The distinction between active and passive sensors is mostly needed to support piracy, where it might be helpful/interesting to allow ships to disguise themselves or hide behind objects. Wouldn't you like to be able to make yourself look like a different (less dangerous) kind of ship? How about hiding within some "noisy" space phenomena such as a solar corona, a nebula, or the tail of a comet? If the SE won't be detailed enough to allow disguising or hiding ships, then basic sensors ("is it there?") will be all that are necessary (if disappointing).
One other reason to include better-than-basic sensors will be if ECM/ECCM ("sensor jamming" in SW-speak) are included in the Space Expansion. Dash Rendar's Outrider, for example, is a stock YT-2400 that (according to the SW Databank) has been upgraded in numerous ways that include "a highly illegal and highly effective sensors/countermeasures/stealth package."
Again, this isn't discussed much in Star Wars, but again, it's reasonable to expect that they're required in a starship. One particular type of computer that we know is necessary is a navigation computer (navicomp), but really there should be computer capability distributed all over a starship. You'd want a main computer for handling user interaction (queries to the galactic database of objects, games like Dejarik, etc.), but pretty much every ship system should have embedded computer control and communications with the other ships' computers. These will allow control and status monitoring of ship subsystems without having to route everything through the main computer. Think of the main computer and many distributed computers as the brain and nervous system of a starship. Capabilities should vary, and be priced accordingly.
6. BRIDGE & CONTROL
Well, you've got to control your ship somehow! The bridge (or cockpit in a single-person ship) is the place on a ship to which all control information flows, and from which all command instructions exit. You can get as bare-bones as having nav sensors and a joystick and lift controls, or as fancy as a a bridge crew of 20 staring at a 3-D holotank. Prices, of course, will vary proportionally.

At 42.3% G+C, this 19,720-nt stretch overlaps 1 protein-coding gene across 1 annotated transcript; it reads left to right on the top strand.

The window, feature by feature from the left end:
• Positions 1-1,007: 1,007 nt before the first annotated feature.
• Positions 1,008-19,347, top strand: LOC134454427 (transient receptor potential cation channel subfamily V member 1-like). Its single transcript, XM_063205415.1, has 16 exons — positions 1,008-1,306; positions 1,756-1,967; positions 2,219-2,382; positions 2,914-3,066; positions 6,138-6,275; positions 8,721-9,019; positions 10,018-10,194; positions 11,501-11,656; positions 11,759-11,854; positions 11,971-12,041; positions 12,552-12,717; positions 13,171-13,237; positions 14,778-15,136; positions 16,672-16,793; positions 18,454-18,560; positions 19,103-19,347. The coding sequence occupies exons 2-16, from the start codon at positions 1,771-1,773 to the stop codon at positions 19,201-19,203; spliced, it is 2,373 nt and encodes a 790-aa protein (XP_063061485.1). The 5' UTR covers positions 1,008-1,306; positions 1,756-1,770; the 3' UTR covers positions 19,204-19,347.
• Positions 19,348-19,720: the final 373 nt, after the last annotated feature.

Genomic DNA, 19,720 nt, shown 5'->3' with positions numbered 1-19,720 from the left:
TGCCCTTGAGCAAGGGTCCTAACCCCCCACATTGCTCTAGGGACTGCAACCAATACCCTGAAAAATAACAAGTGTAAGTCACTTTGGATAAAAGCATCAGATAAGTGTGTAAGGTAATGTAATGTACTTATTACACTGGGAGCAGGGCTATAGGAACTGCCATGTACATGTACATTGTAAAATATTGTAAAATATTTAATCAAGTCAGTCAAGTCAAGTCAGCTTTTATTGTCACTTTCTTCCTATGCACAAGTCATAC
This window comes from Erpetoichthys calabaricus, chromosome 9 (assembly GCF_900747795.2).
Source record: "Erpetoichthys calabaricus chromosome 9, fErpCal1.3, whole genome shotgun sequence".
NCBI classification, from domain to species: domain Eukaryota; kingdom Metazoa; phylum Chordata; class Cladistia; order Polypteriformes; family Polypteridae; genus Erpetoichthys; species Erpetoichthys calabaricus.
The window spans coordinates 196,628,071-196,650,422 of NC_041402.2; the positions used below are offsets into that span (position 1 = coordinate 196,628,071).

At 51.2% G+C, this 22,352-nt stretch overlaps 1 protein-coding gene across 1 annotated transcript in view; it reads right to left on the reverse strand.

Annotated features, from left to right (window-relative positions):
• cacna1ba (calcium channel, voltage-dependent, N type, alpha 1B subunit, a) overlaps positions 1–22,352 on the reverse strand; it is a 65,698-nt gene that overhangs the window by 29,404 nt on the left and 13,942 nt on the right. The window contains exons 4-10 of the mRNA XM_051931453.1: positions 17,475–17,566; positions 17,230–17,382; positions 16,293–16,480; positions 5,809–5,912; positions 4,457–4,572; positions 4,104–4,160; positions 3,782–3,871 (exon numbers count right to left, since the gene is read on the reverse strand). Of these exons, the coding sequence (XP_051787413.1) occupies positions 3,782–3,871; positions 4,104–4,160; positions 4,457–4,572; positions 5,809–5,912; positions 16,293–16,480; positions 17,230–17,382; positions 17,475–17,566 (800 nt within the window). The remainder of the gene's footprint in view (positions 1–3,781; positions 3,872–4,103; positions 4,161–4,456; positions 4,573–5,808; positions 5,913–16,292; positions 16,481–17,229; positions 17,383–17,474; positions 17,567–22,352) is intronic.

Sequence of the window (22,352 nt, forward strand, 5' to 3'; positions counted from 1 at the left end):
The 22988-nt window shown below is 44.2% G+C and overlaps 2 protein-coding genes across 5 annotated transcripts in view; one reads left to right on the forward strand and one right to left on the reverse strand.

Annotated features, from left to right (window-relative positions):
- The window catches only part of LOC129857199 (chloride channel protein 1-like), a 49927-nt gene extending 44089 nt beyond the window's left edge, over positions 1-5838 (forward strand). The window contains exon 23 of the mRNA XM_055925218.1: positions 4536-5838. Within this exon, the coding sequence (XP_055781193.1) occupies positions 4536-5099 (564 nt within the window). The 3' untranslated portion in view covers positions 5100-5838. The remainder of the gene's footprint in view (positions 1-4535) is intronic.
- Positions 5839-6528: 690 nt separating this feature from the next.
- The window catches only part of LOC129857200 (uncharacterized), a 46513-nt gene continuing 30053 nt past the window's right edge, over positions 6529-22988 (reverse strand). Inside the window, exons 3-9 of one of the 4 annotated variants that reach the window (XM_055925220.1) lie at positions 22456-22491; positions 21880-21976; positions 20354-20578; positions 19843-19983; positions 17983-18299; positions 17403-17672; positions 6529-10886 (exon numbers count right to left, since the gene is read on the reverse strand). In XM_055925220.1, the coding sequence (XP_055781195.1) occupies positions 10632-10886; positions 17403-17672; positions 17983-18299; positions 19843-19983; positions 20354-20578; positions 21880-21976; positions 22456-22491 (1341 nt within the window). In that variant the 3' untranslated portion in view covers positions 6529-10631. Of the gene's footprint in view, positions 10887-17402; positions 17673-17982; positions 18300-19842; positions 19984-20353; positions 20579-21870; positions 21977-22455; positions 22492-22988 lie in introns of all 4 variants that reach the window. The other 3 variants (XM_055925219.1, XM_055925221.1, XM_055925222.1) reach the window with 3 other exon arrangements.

For a starfighter, controls should be fairly simple. Millions of dollars have been spent trying to figure out the most sensible number and types of controls and their layout in modern fighter jets, but one design principle remains clear: simple is good. A complex arrangement may give you a high degree of control, but it may also become too complex in the middle of a major firefight.
For larger starships, the canon suggests that control and monitoring functions are often split between multiple personnel. A small freighter might break down operations into Piloting and Navigation/Avionics, while a military vessel might have separate officers in charge of Piloting, Navigation, Engineering, Sensors, Weapons, and Communications, and a full-size military ships would include these officers, sub-officers, and numerous deckhands to serve as crew. In all these cases, separate monitoring and control activities should be routed to individual stations. (Note: I hope sitting down to operate a station won't result in our buttsliding into the void of space. That would be a Bad Thing.) [Historical note: "buttsliding" was our name for a bug in SWG where, after avatars were in a sitting position for a few minutes, they would visibly move several feet in a random direction while still in the sitting position. So if you were sitting in a chair, you'd now just be sitting on air; and if you were sitting on the ground... you'd appear to be sliding across the ground on your butt. This was corrected eventually, but only after many months of puzzlement that SOE would fail to fix such an obvious and disruptive bug.]
This might be counted as a key system, but I count it as support since it won't be used all the time. Still, it's nice to be able to talk to someone when you really need to.
Comm hardware should vary by size, distance capability, and cost. A related category is comm jamming equipment.